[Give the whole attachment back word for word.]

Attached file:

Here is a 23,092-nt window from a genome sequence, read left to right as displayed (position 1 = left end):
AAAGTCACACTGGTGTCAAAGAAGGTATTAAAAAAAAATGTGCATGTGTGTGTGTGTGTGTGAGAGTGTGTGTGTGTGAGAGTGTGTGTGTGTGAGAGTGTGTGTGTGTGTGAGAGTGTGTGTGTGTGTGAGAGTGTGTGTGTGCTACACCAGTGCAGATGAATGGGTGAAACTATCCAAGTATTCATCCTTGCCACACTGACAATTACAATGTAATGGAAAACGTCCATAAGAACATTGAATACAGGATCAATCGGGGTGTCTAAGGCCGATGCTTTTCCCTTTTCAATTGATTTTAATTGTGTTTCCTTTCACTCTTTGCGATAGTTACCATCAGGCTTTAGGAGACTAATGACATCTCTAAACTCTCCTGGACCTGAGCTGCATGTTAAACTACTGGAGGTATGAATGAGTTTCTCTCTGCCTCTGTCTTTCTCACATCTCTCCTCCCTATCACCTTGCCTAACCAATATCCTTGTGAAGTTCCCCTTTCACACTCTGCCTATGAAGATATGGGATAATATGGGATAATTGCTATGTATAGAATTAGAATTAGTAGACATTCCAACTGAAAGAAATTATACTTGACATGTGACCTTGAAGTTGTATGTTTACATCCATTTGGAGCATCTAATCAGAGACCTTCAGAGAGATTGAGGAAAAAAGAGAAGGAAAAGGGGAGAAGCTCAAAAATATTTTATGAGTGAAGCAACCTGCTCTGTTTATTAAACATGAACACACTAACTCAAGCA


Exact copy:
Here is a 23,092-nt window from a genome sequence, read left to right as displayed (position 1 = left end):
AAAGTCACACTGGTGTCAAAGAAGGTATTAAAAAAAAATGTGCATGTGTGTGTGTGTGTGTGAGAGTGTGTGTGTGTGAGAGTGTGTGTGTGTGAGAGTGTGTGTGTGTGTGAGAGTGTGTGTGTGTGTGAGAGTGTGTGTGTGCTACACCAGTGCAGATGAATGGGTGAAACTATCCAAGTATTCATCCTTGCCACACTGACAATTACAATGTAATGGAAAACGTCCATAAGAACATTGAATACAGGATCAATCGGGGTGTCTAAGGCCGATGCTTTTCCCTTTTCAATTGATTTTAATTGTGTTTCCTTTCACTCTTTGCGATAGTTACCATCAGGCTTTAGGAGACTAATGACATCTCTAAACTCTCCTGGACCTGAGCTGCATGTTAAACTACTGGAGGTATGAATGAGTTTCTCTCTGCCTCTGTCTTTCTCACATCTCTCCTCCCTATCACCTTGCCTAACCAATATCCTTGTGAAGTTCCCCTTTCACACTCTGCCTATGAAGATATGGGATAATATGGGATAATTGCTATGTATAGAATTAGAATTAGTAGACATTCCAACTGAAAGAAATTATACTTGACATGTGACCTTGAAGTTGTATGTTTACATCCATTTGGAGCATCTAATCAGAGACCTTCAGAGAGATTGAGGAAAAAAGAGAAGGAAAAGGGGAGAAGCTCAAAAATATTTTATGAGTGAAGCAACCTGCTCTGTTTATTAAACATGAACACACTAACTCAAGCA